New Prince George’s schools chief Kevin Maxwell takes questions from residents

Kevin M. Maxwell, the new chief executive of Prince George’s County schools, took to the airwaves Monday to offer residents a glimpse of his plans for the school district.

During an interview on “The Kojo Nnamdi Show,” Maxwell took questions about luring middle-class students back to the public school system, the challenges of having more students from poor families, and the inequities caused by private donations from parents.

For those who questioned whether Maxwell’s selection means stability for Maryland’s second-largest school system, with 123,000 students, the new schools chief said he plans to stick around.

“I look forward to renewing my contract,” said Maxwell, who recently signed a four-year contract, earning $290,000 in his first year.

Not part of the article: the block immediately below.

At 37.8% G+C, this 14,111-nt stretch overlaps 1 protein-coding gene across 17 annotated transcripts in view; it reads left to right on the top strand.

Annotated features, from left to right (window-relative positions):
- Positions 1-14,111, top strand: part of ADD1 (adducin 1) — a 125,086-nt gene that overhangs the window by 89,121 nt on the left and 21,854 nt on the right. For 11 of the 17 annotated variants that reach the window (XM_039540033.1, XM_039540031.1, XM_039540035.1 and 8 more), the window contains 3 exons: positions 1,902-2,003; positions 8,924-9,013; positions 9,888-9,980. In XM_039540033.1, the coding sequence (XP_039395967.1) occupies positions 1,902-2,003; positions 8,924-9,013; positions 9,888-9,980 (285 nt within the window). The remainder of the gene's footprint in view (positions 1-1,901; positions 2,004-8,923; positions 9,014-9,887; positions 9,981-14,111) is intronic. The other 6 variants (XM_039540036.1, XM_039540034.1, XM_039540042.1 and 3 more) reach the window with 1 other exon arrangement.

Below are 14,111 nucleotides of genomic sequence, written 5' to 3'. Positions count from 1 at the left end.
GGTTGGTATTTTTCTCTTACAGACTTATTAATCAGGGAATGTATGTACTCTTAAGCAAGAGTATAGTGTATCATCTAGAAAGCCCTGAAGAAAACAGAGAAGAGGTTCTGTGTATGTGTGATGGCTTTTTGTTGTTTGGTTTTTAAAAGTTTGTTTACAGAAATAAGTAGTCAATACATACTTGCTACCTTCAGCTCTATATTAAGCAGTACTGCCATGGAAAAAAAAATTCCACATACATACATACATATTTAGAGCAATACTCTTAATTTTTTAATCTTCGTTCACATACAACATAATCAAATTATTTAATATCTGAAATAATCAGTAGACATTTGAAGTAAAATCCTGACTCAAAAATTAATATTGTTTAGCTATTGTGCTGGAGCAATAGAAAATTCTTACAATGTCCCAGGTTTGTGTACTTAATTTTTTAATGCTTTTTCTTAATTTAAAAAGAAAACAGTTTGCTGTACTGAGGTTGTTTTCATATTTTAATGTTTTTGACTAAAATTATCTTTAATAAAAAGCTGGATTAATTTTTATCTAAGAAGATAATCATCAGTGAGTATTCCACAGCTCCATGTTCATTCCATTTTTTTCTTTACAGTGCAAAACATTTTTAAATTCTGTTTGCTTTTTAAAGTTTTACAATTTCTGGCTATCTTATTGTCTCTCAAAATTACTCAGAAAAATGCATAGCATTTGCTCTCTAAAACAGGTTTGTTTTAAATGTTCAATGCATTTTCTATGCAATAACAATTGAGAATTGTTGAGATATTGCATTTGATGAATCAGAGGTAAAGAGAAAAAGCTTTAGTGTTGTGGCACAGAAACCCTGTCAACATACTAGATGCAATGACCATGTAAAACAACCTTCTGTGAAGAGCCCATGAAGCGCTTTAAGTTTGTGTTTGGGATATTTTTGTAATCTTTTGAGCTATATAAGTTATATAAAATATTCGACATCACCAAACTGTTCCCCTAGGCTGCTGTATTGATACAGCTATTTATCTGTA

Maxwell also shared his views on standardized testing. He doesn’t agree with Montgomery Superintendent Joshua P. Starr on suspending them temporarily, but he isn’t a fan of them either, like former D.C. schools chancellor Michelle Rhee.

“I would put myself somewhere in the middle,” Maxwell said. “I’m not in favor of a moratorium, nor do I think they are the only way to rate schools.”

Maxwell said bringing middle-class families back to the school system was “critically important.” He said he plans to let theses families know “we value them” and offer more specialty programs to attract them to the system.

He said a growing number of students from poor families should not “be looked at as an impediment to achievement.” And he suggested that public resources make up for the inequities that some schools experience because less private money is raised for projects.

He also appeared on WHUR (96.3 FM) on Monday night.

Residents will have an opportunity to talk face to face with Maxwell on Tuesday night at a “meet and greet” hosted by the Board of Education. The forum, at 6 p.m. at DuVal High School in Lanham, is the last of three to be held since Maxwell was hired.

Ovetta Wiggins covers Maryland state politics in Annapolis.

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